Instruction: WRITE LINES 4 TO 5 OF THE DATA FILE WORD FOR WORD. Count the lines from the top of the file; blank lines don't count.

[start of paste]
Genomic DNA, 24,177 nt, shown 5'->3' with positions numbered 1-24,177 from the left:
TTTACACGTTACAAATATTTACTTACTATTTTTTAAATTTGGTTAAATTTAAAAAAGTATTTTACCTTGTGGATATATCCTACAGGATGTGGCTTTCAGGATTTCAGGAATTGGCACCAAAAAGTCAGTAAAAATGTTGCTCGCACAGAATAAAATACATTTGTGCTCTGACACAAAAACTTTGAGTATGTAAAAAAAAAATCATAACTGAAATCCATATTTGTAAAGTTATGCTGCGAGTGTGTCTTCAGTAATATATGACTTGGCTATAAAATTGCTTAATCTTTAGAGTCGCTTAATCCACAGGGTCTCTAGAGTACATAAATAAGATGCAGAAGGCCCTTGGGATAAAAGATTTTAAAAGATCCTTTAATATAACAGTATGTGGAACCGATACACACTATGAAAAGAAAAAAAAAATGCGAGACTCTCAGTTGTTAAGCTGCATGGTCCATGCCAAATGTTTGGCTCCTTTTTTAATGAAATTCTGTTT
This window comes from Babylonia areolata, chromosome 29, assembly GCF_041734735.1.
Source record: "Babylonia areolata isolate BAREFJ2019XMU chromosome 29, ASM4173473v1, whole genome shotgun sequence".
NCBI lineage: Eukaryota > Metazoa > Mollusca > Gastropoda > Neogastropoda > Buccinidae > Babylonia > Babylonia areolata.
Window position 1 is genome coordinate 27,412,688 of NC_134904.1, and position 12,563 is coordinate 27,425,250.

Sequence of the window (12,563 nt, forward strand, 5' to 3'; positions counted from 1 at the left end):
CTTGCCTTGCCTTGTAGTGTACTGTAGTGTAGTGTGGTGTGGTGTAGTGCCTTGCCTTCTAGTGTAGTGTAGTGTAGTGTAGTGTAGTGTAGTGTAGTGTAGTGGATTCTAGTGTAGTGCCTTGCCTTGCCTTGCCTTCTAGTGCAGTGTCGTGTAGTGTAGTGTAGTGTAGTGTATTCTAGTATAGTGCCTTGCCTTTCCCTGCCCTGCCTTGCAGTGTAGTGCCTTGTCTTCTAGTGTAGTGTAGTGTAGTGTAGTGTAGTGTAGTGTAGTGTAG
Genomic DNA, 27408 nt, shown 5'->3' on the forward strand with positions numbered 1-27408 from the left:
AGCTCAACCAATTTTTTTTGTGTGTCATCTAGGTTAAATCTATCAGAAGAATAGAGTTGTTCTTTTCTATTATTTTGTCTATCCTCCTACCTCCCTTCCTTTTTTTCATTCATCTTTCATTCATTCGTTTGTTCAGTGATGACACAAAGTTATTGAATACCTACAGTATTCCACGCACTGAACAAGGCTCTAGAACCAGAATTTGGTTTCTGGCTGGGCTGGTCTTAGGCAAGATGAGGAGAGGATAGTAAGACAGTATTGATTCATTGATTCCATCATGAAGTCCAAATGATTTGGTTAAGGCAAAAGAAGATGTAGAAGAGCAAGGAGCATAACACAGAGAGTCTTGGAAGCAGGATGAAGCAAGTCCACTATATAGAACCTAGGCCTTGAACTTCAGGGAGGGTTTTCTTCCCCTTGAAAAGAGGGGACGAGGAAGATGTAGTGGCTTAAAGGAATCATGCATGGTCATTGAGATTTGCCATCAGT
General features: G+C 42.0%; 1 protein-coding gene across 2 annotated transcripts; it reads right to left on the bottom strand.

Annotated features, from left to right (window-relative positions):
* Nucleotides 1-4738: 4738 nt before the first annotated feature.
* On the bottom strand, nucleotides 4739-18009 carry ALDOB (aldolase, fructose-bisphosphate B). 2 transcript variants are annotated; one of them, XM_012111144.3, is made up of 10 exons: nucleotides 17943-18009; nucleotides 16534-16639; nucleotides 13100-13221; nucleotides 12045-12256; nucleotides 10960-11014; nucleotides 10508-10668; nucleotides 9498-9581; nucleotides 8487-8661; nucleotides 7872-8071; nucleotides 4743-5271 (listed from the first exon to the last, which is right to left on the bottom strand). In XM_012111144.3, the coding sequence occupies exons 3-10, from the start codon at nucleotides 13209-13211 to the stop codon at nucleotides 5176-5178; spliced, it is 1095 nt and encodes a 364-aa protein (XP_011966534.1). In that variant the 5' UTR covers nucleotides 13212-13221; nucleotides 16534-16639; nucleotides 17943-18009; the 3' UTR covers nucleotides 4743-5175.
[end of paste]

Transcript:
Source record: "Babylonia areolata isolate BAREFJ2019XMU chromosome 29, ASM4173473v1, whole genome shotgun sequence".
NCBI lineage: Eukaryota > Metazoa > Mollusca > Gastropoda > Neogastropoda > Buccinidae > Babylonia > Babylonia areolata.